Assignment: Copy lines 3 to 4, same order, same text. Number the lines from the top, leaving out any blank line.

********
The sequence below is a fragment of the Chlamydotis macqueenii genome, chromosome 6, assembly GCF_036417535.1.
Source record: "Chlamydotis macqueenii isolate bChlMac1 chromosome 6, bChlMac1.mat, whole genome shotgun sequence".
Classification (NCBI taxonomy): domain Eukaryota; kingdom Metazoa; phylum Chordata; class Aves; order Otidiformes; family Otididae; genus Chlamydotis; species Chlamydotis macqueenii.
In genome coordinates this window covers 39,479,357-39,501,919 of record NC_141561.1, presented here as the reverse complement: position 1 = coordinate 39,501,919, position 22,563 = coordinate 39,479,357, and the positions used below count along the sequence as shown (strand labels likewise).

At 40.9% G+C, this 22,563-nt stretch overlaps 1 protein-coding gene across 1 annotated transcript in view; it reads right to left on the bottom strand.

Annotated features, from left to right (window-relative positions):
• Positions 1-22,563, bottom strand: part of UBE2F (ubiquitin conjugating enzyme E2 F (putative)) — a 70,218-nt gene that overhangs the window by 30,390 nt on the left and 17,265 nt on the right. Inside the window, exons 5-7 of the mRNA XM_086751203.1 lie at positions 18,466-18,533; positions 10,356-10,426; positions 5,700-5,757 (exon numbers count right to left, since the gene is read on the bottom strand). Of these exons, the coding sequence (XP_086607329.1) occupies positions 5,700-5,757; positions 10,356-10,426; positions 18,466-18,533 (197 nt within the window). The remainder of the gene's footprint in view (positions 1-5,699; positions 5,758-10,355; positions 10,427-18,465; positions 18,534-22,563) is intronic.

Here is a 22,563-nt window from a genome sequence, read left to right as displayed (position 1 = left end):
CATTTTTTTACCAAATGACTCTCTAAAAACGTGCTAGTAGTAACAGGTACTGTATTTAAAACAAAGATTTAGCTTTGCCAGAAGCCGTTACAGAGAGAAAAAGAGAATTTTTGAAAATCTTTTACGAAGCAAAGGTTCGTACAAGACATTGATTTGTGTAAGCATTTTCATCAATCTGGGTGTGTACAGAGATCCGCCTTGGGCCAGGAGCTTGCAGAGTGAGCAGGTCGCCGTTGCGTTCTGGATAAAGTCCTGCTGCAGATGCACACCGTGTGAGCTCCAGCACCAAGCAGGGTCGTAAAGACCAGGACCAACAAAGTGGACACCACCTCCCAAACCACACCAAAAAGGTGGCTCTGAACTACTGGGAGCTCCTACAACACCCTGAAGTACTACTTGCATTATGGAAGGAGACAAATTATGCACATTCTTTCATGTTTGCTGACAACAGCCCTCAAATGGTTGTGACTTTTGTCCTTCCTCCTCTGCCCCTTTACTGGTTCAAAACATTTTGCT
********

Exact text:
Classification (NCBI taxonomy): domain Eukaryota; kingdom Metazoa; phylum Chordata; class Aves; order Otidiformes; family Otididae; genus Chlamydotis; species Chlamydotis macqueenii.
In genome coordinates this window covers 39,479,357-39,501,919 of record NC_141561.1, presented here as the reverse complement: position 1 = coordinate 39,501,919, position 22,563 = coordinate 39,479,357, and the positions used below count along the sequence as shown (strand labels likewise).